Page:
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Most Misunderstood Neurological Conditions

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Kurt Vonnegut once described the human brain as “the crowning glory of evolution,” and the fact that no one has ever taken issue with him is testament to just how remarkable the brain is. It’s not that our brains are huge—they only weigh in at around 3 pounds (1.36kg) —it’s more about the 100 billion neurons that are packed into it. These complex signaling units are responsible for receiving messages, making sense of them, and controlling how our body acts in response to them.

The brain is so central to everything that we are that it can be a real problem when it goes wrong. Symptoms of neurological conditions can be frustrating and bewildering, affecting everything from the most basic of human functions to the most involved of human thought. The brain is so complex that we are still learning how it works, and how best to treat these often misunderstood conditions.


Sleep disorders

from Khan Academy

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To view the next video in this series click: Laurie Owen of Home Instead Senior Care explains how Alzheimer's and other dementias are diagnosed.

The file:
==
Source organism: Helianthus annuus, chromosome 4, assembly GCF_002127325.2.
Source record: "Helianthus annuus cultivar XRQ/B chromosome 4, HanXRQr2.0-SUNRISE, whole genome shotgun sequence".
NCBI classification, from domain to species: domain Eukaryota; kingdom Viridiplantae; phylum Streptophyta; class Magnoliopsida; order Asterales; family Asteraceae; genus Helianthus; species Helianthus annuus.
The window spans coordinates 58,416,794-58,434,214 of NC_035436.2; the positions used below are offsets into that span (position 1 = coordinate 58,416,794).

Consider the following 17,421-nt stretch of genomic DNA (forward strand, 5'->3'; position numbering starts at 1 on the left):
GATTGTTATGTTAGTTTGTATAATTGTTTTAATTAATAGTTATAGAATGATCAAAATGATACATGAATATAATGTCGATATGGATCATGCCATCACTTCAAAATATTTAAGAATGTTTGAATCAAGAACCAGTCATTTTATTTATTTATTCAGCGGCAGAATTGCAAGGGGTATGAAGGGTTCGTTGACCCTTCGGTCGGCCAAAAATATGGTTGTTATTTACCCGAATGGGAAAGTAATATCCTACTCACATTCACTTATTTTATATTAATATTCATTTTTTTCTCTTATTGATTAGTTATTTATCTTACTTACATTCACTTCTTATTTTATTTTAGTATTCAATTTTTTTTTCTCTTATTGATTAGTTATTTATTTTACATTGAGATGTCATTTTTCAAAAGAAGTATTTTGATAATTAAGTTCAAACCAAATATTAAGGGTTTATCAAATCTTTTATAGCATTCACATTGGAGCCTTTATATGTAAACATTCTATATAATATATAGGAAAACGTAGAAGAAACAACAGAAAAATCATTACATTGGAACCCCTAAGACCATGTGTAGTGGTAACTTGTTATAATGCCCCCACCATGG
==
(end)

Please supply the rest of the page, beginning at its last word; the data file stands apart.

Watch more How to Understand Child Psychology videos: Learn about tics and Tourette's syndrome in children from Dr. Kimberly Williams in this Howcast video. Ticks and Tourette's disorder are a neurobiological disorder that's genetically inherited. What you'll commonly see in children with tick disorders or Tourette's syndrome is motor ticks or, at least, one vocal tick. Sometimes motor ticks include eye blinking or raising and lowering the shoulders. Sometimes there's manual or bimanual motor movements that seem a little bit odd or unusual. Sometimes when children have vocal ticks, they may clear their throat or they may cough, and sometimes it's a little bit distracting to family or students in the classroom. Many times ticks are transient, which means they change or they wax and wane over time. Ticks are very common in childhood ages and elementary school ages. And sometimes ticks tend to change or become transient and wax and wane by the time a child reaches adolescent ages. Oftentimes, ticks also become more heightened or exacerbated when a child is under stress, whether it be family stress or academic stress, sometimes there's an increase in tick activity. Ticks are typically treated only if they are functionally impairing for a child. So it's okay for a child experiencing ticks as long as they're not having any physical difficulties, or it's not interfering with family life or academics, to just let them be. Other times, medication is introduced to decrease or minimize the ticks, for instance, if a child has such severe nodding ticks that it's creating muscle tension in their neck or their shoulders, or if their vocal ticks are so distracting that it's causing problems with their learning. Tourette's syndrome and tick disorders are very complex. And parents and families dealing with tick disorders will be working with their physician to help minimize and decrease some of the symptoms. But this is some of the general information you should know about ticks and Tourette's syndrome.